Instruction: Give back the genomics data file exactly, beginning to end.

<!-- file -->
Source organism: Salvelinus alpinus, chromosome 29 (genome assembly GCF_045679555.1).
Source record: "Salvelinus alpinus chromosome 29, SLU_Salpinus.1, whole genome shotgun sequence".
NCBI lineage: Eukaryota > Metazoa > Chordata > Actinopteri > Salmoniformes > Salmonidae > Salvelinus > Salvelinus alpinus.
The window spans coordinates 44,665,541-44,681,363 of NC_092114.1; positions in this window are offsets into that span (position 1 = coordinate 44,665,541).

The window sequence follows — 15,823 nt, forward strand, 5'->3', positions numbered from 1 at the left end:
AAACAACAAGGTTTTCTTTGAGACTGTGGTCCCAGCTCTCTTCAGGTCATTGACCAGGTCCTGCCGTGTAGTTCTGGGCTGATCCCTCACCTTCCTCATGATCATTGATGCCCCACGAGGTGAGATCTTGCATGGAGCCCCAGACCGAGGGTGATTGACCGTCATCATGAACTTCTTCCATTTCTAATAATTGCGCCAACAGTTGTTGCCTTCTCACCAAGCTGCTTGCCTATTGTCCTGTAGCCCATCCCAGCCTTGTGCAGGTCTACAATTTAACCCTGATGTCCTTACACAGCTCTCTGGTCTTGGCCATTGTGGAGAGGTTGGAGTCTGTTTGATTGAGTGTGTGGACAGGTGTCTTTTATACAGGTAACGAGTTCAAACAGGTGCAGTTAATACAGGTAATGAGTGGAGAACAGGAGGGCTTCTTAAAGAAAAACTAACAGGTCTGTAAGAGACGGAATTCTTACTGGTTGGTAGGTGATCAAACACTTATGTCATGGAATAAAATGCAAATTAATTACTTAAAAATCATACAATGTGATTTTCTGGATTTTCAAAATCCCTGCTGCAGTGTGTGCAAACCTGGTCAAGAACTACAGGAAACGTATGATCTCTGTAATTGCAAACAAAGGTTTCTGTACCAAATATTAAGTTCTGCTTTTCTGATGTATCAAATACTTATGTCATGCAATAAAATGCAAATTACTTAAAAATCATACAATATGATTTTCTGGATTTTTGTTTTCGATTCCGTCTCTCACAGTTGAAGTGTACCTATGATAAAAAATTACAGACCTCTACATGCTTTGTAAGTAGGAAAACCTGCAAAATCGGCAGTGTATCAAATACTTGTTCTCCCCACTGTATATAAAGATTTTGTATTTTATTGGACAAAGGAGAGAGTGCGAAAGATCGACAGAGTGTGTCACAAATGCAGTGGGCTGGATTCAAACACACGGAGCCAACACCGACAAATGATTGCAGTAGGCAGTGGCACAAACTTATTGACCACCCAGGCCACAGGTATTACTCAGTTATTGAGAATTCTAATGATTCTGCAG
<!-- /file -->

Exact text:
Source organism: Salvelinus alpinus, chromosome 29 (genome assembly GCF_045679555.1).
Source record: "Salvelinus alpinus chromosome 29, SLU_Salpinus.1, whole genome shotgun sequence".
NCBI lineage: Eukaryota > Metazoa > Chordata > Actinopteri > Salmoniformes > Salmonidae > Salvelinus > Salvelinus alpinus.
The window spans coordinates 44,665,541-44,681,363 of NC_092114.1; positions in this window are offsets into that span (position 1 = coordinate 44,665,541).

The window sequence follows — 15,823 nt, forward strand, 5'->3', positions numbered from 1 at the left end:
AAACAACAAGGTTTTCTTTGAGACTGTGGTCCCAGCTCTCTTCAGGTCATTGACCAGGTCCTGCCGTGTAGTTCTGGGCTGATCCCTCACCTTCCTCATGATCATTGATGCCCCACGAGGTGAGATCTTGCATGGAGCCCCAGACCGAGGGTGATTGACCGTCATCATGAACTTCTTCCATTTCTAATAATTGCGCCAACAGTTGTTGCCTTCTCACCAAGCTGCTTGCCTATTGTCCTGTAGCCCATCCCAGCCTTGTGCAGGTCTACAATTTAACCCTGATGTCCTTACACAGCTCTCTGGTCTTGGCCATTGTGGAGAGGTTGGAGTCTGTTTGATTGAGTGTGTGGACAGGTGTCTTTTATACAGGTAACGAGTTCAAACAGGTGCAGTTAATACAGGTAATGAGTGGAGAACAGGAGGGCTTCTTAAAGAAAAACTAACAGGTCTGTAAGAGACGGAATTCTTACTGGTTGGTAGGTGATCAAACACTTATGTCATGGAATAAAATGCAAATTAATTACTTAAAAATCATACAATGTGATTTTCTGGATTTTCAAAATCCCTGCTGCAGTGTGTGCAAACCTGGTCAAGAACTACAGGAAACGTATGATCTCTGTAATTGCAAACAAAGGTTTCTGTACCAAATATTAAGTTCTGCTTTTCTGATGTATCAAATACTTATGTCATGCAATAAAATGCAAATTACTTAAAAATCATACAATATGATTTTCTGGATTTTTGTTTTCGATTCCGTCTCTCACAGTTGAAGTGTACCTATGATAAAAAATTACAGACCTCTACATGCTTTGTAAGTAGGAAAACCTGCAAAATCGGCAGTGTATCAAATACTTGTTCTCCCCACTGTATATAAAGATTTTGTATTTTATTGGACAAAGGAGAGAGTGCGAAAGATCGACAGAGTGTGTCACAAATGCAGTGGGCTGGATTCAAACACACGGAGCCAACACCGACAAATGATTGCAGTAGGCAGTGGCACAAACTTATTGACCACCCAGGCCACAGGTATTACTCAGTTATTGAGAATTCTAATGATTCTGCAG